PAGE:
“Esha” a 24 year old woman has been cut off from the world in her prime and is languishing in a Pakistani prison for the last three years on false charges of blasphemy brought against her by her best friend after they had an argument. She stands accused of having torn pages from the Qur’an and having slept on them. Although there have been several hearings, her trial is still pending for a complex variety of reasons – one of them being that there have been five different judges, each fearing for his life. You can read more about her here.
She has no family to take an interest in her except for a dedicated young man, “Mo”, whom she met on a visit to court and who, on hearing her story and seeing her isolation, has been trying to support her. Blasphemy is a serious offence in a deeply religious country like Pakistan and punishable by death. Blasphemy laws have been used to persecute minorities like the Christians or to settle personal scores. Several prominent people have been killed for supporting those accused of blasphemy. Only recently a Christian couple were burnt alive for allegedly desecrating the Qur’an.
“Mo” has gone into hiding after he received death threats. He is unable to work now and therefore, unable to raise the kind of fees that are charged by lawyers. For this kind of case, the fees are extremely high because of the danger posed to anyone associated with it. This is why we cannot use their real names.
She is being sexually harassed by the superintendent of the prison. As she has rejected his advances, he has withdrawn all basic privileges such as medicines, visitors, even a mattress to sleep on. She is locked up 24/7 in a cell that is not heated in the winter and not cooled in the summer when temperatures can reach a baking 45c! She has attempted suicide twice and her poor mental health is a cause of real worry. She has stomach ulcers, skin allergies and kidney problems as well.
“Esha” and “Mo” are completely trapped. ‘Esha’ says ‘I have lost all faith in society. I have been cut off from life, from the world, from education. I have lost the will to live.’
Although it is vital to Esha’s mental health that she leaves prison, if her bail hearing is successful, neither of them have any money even for rent or food. Mo’s own family feel he’s wasting his life and are threatening to cut him off. He says, ‘I was 27 when I met Esha. I have spent all my life savings on her. My life is in danger from extremists and I have lost family, friends and peace of mind. Why am I doing this?’
This money will go towards Esha’s legal fees and associated expenses for a lawyer who is highly recommended. “Mo” is desperate to get the legal case on the road before “Esha’s” next attempt on her life.
Please donate as generously as you can. The money will be used to pay legal fees and welfare costs.
Original Art is dangerous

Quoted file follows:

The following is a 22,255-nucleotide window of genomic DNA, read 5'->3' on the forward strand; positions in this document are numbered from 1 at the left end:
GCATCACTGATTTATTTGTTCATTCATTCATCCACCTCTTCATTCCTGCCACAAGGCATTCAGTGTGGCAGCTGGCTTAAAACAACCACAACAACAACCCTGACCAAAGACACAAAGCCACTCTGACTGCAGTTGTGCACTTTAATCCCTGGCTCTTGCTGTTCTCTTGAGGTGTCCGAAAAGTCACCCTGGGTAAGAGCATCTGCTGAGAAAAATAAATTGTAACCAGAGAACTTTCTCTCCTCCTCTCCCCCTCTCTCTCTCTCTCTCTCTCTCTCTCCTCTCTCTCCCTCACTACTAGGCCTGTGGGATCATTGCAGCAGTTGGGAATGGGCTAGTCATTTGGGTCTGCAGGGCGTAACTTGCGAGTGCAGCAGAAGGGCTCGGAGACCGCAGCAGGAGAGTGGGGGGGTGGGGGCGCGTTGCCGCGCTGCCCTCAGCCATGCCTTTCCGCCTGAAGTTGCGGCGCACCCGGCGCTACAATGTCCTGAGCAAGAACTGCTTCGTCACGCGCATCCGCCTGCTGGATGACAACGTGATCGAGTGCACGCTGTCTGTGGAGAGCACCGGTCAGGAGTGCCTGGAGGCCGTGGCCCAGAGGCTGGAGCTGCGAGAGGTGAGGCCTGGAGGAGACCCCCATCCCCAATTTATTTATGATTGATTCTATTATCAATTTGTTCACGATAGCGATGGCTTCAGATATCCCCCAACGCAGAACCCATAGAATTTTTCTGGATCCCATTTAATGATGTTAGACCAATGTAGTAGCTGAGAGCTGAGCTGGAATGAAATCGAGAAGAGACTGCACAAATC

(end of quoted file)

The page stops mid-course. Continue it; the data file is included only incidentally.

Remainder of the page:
28 April 2015
Interview with Tunisian Filmmaker Nadia El Fani
Background: According to Salman Rushdie, “original art is never created in the safe middle ground, but always at the edge. Originality is dangerous. It challenges, questions, overturns assumptions, unsettles moral codes, disrespects sacred cows or other such entities. It can be shocking, or ugly, or… controversial. And if we believe in liberty, if we want the air we breathe to remain plentiful and breathable, this is the art whose right to exist we must not only defend, but celebrate. Art is not entertainment. At its very best, it’s a revolution.”
Happy International Workers’ Day: May Day support for jailed labour activists in Iran
Shocking News of the week: Rise in executions in Iran and April 25 day against executions in Iran
Insane fatwa of the week: Turkey’s Directorate of Religious Affairs says toilet paper is halal!
Good news: Thousands of Turkish students demand Jedi and Buddhist temples in response to mosque at university
هنر نوآور خطرناک است
۲۹ آوريل ۲۰۱۵
مصاحبه با فیلمساز تونسی نادیا الفنی
به گفته سلمان روشدى “هنر نوآور نه در محيط بى خطر بلكه در لبه پرتگاه بوجود مى آيد
هنر نوين خطرناك است٬ به چالش ميكشد، مورد سوْال قرار ميدهد، فرضيات را واژگون ميكند. كدهاى اخلاقي را به هم مى ريزد، به گاوهاى مقدس بى احترامى ميكند. مى تواند شوكه آور، زشت و يا بحث انگيز باشد
و اگر ما به آزادى اعتقاد داريم، اگر مى خواهيم هوايى را كه استنشاق مى كنيم فراوان و تازه باشد، اين هنر است كه نه تنها بايد از حق وجودش دفاع كنيم بلكه بايد آن را گرامى بدانيم
هنر سرگمى نيست، در عالى ترين شكلش، انقلاب است”
روز جهانی کارگر: حمایت اول ماه مه در دفاع از فعالان کارگری زندانی در ایران
اخبار تکان دهنده هفته: افزايش اعدام ها در ایران و روز 25 ماه آوریل عليه اعدام ها در ایران
فتوای احمقانه هفته: کاغذ توالت حلال
خبر خوب : هزاران نفر از دانش آموزان ترکیه خواهان معابد جداى (از فيلم جنگ ستارگان) در پاسخ به مسجد در دانشگاه
I was away for two weeks and am glad to be back. Bread and Roses TV will be on air again from next week after having been off air for two weeks. I will also be speaking on Sharia law, the burka and gender segregation at the seminar below, which is being held at University of Buckingham Law School. Below is more information.